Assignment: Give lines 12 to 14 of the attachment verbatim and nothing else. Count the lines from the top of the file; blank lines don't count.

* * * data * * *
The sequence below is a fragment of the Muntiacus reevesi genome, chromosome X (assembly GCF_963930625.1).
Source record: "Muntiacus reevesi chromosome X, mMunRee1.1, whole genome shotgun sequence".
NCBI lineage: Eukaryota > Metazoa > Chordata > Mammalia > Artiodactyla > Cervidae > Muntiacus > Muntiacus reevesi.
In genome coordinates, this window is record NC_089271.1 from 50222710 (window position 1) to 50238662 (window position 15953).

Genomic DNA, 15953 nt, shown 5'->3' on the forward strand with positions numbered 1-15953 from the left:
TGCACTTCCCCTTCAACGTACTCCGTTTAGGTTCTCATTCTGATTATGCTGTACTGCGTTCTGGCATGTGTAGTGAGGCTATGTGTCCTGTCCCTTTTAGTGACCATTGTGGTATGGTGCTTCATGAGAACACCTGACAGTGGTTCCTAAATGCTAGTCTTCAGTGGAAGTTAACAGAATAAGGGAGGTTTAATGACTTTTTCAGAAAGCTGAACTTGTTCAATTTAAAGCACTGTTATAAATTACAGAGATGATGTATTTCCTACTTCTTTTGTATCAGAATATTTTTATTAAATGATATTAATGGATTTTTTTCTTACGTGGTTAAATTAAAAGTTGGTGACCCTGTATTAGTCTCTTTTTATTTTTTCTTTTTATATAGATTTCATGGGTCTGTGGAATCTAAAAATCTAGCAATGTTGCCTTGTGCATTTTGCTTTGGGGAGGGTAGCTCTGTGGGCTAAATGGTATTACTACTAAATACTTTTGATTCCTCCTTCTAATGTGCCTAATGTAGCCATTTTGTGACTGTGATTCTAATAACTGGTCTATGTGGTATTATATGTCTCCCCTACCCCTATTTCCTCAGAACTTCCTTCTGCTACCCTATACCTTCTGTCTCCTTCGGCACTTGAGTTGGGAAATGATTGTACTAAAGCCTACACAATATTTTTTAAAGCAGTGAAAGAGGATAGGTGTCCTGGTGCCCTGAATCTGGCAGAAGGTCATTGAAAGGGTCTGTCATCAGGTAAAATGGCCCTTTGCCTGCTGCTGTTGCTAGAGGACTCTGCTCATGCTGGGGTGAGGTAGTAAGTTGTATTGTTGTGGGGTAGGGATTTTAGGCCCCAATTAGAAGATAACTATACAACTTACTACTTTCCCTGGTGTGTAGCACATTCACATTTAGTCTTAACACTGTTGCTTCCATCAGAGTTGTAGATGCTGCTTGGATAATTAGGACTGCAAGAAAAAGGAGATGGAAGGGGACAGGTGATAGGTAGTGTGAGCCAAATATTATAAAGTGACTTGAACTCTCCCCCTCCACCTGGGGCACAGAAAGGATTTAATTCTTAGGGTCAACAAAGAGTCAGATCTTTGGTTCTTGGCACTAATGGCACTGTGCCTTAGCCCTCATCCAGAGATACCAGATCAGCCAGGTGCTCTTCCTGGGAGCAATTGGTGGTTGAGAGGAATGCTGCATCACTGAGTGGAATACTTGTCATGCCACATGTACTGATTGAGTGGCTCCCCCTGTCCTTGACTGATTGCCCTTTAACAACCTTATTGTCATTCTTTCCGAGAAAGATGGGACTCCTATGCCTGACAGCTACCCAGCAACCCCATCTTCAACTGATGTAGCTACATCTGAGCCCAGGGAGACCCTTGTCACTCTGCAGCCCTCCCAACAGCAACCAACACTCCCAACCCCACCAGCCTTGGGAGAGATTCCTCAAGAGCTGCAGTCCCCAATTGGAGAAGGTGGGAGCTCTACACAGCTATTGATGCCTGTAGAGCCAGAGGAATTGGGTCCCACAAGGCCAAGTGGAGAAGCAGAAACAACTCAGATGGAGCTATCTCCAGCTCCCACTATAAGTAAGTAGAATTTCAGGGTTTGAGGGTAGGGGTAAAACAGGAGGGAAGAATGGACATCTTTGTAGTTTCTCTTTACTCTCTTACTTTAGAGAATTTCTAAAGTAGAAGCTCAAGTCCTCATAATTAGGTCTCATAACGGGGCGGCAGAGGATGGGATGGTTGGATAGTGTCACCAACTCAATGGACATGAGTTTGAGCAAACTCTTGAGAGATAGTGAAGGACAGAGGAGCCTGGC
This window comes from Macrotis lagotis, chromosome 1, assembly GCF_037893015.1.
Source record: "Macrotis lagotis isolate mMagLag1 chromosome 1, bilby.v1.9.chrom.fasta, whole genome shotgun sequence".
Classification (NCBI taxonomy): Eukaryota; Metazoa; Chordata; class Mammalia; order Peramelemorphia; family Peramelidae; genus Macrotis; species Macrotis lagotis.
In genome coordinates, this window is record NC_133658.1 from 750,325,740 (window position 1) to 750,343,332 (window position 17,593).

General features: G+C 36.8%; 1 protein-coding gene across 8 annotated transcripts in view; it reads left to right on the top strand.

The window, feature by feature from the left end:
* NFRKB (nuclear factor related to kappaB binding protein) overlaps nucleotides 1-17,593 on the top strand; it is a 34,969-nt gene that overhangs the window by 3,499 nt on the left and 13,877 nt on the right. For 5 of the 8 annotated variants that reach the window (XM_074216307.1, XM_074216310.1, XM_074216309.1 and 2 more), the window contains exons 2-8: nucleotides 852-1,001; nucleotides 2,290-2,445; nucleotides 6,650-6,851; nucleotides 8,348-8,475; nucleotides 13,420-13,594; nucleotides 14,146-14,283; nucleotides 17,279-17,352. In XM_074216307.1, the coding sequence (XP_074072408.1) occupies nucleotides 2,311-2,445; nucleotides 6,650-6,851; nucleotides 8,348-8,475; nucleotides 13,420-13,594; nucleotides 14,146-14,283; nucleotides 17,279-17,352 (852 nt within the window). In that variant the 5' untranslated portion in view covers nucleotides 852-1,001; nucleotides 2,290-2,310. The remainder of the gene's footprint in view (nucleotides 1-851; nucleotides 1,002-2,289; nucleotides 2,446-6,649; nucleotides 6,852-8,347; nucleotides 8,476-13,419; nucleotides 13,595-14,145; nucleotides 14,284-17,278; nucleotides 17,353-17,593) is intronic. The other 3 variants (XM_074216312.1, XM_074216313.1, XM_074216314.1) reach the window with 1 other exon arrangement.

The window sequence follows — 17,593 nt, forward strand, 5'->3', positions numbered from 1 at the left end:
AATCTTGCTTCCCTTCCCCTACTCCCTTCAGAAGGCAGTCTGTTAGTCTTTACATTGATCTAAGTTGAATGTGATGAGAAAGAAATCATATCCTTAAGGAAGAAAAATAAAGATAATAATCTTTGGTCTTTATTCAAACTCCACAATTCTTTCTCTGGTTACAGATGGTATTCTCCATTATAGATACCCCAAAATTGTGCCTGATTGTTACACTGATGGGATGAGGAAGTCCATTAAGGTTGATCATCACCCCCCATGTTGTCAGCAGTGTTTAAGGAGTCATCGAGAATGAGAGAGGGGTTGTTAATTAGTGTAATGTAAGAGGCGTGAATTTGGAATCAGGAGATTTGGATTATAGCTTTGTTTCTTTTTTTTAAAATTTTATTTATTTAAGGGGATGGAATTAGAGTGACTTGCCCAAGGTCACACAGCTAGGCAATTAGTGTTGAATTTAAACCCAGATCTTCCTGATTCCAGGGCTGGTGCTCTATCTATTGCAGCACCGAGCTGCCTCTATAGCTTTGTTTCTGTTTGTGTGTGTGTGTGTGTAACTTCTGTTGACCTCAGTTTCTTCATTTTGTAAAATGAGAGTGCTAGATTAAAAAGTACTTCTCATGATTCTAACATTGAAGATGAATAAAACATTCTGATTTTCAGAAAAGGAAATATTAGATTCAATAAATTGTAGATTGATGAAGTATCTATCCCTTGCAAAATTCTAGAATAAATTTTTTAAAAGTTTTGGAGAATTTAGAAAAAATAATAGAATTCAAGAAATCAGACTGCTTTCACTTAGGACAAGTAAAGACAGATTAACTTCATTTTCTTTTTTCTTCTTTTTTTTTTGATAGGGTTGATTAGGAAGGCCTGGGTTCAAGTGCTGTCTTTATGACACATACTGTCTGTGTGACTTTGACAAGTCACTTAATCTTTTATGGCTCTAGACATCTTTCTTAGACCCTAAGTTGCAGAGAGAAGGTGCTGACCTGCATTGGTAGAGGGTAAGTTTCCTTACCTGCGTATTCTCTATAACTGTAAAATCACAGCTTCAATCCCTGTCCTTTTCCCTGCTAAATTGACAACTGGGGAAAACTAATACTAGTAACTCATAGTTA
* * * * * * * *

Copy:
The window, feature by feature from the left end:
* NFRKB (nuclear factor related to kappaB binding protein) overlaps nucleotides 1-17,593 on the top strand; it is a 34,969-nt gene that overhangs the window by 3,499 nt on the left and 13,877 nt on the right. For 5 of the 8 annotated variants that reach the window (XM_074216307.1, XM_074216310.1, XM_074216309.1 and 2 more), the window contains exons 2-8: nucleotides 852-1,001; nucleotides 2,290-2,445; nucleotides 6,650-6,851; nucleotides 8,348-8,475; nucleotides 13,420-13,594; nucleotides 14,146-14,283; nucleotides 17,279-17,352. In XM_074216307.1, the coding sequence (XP_074072408.1) occupies nucleotides 2,311-2,445; nucleotides 6,650-6,851; nucleotides 8,348-8,475; nucleotides 13,420-13,594; nucleotides 14,146-14,283; nucleotides 17,279-17,352 (852 nt within the window). In that variant the 5' untranslated portion in view covers nucleotides 852-1,001; nucleotides 2,290-2,310. The remainder of the gene's footprint in view (nucleotides 1-851; nucleotides 1,002-2,289; nucleotides 2,446-6,649; nucleotides 6,852-8,347; nucleotides 8,476-13,419; nucleotides 13,595-14,145; nucleotides 14,284-17,278; nucleotides 17,353-17,593) is intronic. The other 3 variants (XM_074216312.1, XM_074216313.1, XM_074216314.1) reach the window with 1 other exon arrangement.

The window sequence follows — 17,593 nt, forward strand, 5'->3', positions numbered from 1 at the left end: